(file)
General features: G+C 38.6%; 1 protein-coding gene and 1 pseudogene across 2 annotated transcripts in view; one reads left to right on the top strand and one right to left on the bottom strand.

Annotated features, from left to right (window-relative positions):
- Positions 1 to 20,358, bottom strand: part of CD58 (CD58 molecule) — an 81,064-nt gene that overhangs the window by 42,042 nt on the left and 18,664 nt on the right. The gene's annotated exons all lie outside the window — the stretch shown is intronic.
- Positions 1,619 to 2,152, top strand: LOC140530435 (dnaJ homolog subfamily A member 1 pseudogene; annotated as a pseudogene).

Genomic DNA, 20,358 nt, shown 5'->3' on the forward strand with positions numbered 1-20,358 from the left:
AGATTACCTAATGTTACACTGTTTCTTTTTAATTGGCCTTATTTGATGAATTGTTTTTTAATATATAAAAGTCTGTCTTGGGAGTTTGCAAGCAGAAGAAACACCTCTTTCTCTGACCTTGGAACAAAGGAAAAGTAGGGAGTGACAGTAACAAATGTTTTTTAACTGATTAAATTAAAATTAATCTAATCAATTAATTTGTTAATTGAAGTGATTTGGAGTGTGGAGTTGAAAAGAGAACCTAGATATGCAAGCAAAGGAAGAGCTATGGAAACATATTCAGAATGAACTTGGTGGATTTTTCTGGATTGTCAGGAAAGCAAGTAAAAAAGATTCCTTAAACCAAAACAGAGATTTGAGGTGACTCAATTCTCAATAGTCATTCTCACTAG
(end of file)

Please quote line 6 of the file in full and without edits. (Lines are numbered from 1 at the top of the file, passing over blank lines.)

AGATTACCTAATGTTACACTGTTTCTTTTTAATTGGCCTTATTTGATGAATTGTTTTTTAATATATAAAAGTCTGTCTTGGGAGTTTGCAAGCAGAAGAAACACCTCTTTCTCTGACCTTGGAACAAAGGAAAAGTAGGGAGTGACAGTAACAAATGTTTTTTAACTGATTAAATTAAAATTAATCTAATCAATTAATTTGTTAATTGAAGTGATTTGGAGTGTGGAGTTGAAAAGAGAACCTAGATATGCAAGCAAAGGAAGAGCTATGGAAACATATTCAGAATGAACTTGGTGGATTTTTCTGGATTGTCAGGAAAGCAAGTAAAAAAGATTCCTTAAACCAAAACAGAGATTTGAGGTGACTCAATTCTCAATAGTCATTCTCACTAG